Another study, conducted by human capital company Securex, shows that 95% of employees believe they share responsibility in the fight against burnout. Since the 2014 law requiring employers to take preventive measures was enacted, the study shows short-term measures against burnout are taken by over 80% of large companies and nearly 60% of small businesses. To do this, companies typically focus on the analysis of psychosocial risks and the reintegration of long-term absentees. These types of measures can be effective; organisations that first started using them in 2012 record fewer cases of staff burnout than companies that introduced them later.
Unions are also actively involved in the promotion of safety and health at work. They publish pamphlets on psychosocial risks for workers and union officials. On the World Day for Safety and Health at Work on 28 April 2015, the Belgian General Federation of Labour (FGTB/ABVV) requested that the Fund for Occupational Diseases should officially recognise stress-related diseases, in all sectors (in French). The FGTB/ABVV agrees with INAMI/RIZIV that these diseases are now the leading occupational health problem. A survey by the union found that among interviewees who considered that work organisation can affect mental and physical health, more than 90% cited stress and burnout as the two major negative consequences to their health (in French).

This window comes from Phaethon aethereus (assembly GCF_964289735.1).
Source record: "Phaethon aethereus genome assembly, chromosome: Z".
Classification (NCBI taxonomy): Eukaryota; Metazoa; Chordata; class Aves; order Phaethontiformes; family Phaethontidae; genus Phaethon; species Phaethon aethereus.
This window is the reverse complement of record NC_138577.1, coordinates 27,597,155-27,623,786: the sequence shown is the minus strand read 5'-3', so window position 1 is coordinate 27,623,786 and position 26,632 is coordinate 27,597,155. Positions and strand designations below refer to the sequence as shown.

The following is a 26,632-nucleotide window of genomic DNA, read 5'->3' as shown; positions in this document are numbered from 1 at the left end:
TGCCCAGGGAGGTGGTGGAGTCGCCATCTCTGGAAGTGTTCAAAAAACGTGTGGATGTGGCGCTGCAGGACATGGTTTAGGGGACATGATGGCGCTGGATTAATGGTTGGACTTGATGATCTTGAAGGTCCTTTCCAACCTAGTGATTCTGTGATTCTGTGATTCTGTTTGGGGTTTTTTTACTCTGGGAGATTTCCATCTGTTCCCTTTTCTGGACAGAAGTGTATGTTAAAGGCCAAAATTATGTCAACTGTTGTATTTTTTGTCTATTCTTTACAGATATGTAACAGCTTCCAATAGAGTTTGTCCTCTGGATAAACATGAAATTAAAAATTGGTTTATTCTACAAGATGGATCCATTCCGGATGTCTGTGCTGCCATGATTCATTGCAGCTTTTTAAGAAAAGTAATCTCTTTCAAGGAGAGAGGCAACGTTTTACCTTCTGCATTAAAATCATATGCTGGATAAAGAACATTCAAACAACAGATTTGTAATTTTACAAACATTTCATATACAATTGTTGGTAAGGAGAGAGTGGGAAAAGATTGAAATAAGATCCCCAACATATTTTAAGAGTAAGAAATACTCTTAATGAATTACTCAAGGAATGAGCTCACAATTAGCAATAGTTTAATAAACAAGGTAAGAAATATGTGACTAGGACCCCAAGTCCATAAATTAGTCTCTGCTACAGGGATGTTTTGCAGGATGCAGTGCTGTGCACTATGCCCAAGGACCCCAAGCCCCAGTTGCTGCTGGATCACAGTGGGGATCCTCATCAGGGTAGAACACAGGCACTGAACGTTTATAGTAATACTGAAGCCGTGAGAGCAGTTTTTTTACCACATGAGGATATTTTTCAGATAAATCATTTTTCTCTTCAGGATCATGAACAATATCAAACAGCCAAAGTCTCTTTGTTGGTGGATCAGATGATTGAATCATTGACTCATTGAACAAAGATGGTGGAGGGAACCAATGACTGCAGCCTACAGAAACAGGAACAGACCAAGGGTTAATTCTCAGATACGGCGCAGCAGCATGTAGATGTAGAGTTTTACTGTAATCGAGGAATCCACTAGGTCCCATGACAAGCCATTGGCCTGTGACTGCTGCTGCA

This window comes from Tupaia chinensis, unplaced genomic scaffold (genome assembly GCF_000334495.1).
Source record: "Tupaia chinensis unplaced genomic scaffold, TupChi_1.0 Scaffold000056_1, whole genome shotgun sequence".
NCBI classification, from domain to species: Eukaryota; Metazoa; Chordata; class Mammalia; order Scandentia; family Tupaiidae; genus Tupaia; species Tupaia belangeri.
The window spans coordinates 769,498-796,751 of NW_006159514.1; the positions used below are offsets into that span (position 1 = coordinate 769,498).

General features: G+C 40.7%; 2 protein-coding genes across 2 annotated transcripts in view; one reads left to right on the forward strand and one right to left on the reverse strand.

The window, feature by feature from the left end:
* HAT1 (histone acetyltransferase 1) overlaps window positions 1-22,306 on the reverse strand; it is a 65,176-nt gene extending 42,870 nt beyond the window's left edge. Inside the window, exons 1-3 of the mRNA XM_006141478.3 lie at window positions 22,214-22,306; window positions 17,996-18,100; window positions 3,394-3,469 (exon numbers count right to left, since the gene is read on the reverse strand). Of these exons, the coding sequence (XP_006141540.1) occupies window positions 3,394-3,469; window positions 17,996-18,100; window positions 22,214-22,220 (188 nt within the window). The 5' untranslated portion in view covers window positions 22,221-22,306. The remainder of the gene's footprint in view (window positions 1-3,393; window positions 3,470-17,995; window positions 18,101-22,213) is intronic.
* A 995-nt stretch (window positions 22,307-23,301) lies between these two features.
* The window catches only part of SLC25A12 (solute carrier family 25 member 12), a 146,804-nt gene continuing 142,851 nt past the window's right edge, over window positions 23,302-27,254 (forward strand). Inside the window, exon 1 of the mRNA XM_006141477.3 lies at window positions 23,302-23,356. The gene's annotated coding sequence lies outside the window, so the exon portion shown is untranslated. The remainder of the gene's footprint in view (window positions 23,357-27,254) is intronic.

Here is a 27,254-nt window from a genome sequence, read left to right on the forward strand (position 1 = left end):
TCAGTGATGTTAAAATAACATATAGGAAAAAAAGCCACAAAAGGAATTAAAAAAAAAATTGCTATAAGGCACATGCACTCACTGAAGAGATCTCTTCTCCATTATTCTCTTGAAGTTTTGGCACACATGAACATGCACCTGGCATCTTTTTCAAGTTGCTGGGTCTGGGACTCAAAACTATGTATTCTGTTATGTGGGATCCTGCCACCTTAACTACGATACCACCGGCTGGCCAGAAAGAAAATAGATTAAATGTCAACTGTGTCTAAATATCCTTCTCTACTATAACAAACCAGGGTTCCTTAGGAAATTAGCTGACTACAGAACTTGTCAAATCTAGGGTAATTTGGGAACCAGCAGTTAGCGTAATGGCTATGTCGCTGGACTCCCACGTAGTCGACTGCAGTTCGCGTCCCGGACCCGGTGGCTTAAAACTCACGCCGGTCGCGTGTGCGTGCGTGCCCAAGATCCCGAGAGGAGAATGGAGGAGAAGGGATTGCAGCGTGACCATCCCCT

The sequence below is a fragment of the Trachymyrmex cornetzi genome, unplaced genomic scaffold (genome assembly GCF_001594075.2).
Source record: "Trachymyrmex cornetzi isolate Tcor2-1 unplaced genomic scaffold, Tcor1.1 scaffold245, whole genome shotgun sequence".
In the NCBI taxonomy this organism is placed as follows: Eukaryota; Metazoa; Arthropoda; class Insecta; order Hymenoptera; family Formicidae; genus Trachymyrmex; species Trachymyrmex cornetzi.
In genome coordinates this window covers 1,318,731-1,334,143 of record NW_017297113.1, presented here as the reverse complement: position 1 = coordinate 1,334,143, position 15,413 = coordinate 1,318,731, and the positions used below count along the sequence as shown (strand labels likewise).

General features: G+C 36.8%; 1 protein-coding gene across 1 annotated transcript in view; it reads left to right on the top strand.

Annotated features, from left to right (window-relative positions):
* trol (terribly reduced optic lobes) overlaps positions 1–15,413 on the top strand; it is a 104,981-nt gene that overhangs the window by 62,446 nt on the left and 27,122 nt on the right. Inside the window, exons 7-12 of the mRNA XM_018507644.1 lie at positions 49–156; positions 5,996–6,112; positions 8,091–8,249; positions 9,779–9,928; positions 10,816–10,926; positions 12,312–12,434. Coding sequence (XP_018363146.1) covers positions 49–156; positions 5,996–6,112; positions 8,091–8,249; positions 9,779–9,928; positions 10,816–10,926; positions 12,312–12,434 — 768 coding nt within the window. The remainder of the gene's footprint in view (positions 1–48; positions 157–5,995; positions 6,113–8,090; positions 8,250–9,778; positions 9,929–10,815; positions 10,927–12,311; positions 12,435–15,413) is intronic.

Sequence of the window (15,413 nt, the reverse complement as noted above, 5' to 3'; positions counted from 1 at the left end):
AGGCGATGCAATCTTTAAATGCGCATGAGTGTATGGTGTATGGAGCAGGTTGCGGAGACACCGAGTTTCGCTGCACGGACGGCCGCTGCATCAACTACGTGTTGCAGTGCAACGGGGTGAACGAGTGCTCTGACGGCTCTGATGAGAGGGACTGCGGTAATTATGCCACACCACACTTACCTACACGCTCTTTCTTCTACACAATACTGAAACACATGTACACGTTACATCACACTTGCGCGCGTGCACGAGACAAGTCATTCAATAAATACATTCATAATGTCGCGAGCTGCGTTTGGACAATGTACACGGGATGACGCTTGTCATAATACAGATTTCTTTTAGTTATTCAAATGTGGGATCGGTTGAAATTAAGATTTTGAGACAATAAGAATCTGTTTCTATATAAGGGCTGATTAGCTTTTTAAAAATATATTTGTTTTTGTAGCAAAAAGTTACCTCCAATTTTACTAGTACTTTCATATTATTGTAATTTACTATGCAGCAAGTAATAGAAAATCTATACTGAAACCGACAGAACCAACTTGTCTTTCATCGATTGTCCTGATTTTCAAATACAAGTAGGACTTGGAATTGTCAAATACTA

Political debates have not specifically dealt with this issue. However, the Minister for Labour invited social partners in summer 2015 to discuss the possibility of reform to define more appropriate ways to organise end-of-career transitions, and also to improve working flexibility measures such as flexitime, time accounts and teleworking. Another proposal is to replace the current strong link between wage and seniority with a link between wage and skills. The overall aim is to enhance the quality of work by reducing stress and burnout, and by promoting a good work–family balance.
The government, supported by the employer organisations, expected a vote to be taken on these reforms in November 2015. However, unions are concerned about employment individualisation and proposals to make work organisation more flexible. The General Secretaries of FGTB/ABVV and the Confederation of Christian Trade Unions (CSC/ACV) refused to attend the first reform discussions, arguing that initial proposals should be drawn up by the social partners and not with the government. However, the Federation of Liberal Trade Unions of Belgium (CGSLB/ACVLB) did agree to take part.
The official statistics show that psychosocial risks issues have become a major issue in Belgium. The development of policies to put the onus on employers to deal with such risks has been one of the most sensitive decisions taken by the government. The management and prevention of psychological risks are now being progressively integrated into daily managerial practice, thanks to the labour movement’s demands. Belgium has taken a crucial step in the fight against psychosocial risks through the adoption of new legislation.
Nevertheless, new legal developments could emerge in the next few months. Recent studies show that psychosocial issues remain a hot topic for public authorities, for whom the primary concern is the cost of social security payments; for companies, whose focus is organisational efficiency; and for unions, who want to secure better working conditions. Although discussions have already begun, the negotiations might be lengthy and difficult, because unions are still fighting for formal acknowledgment of burnout as an occupational disease.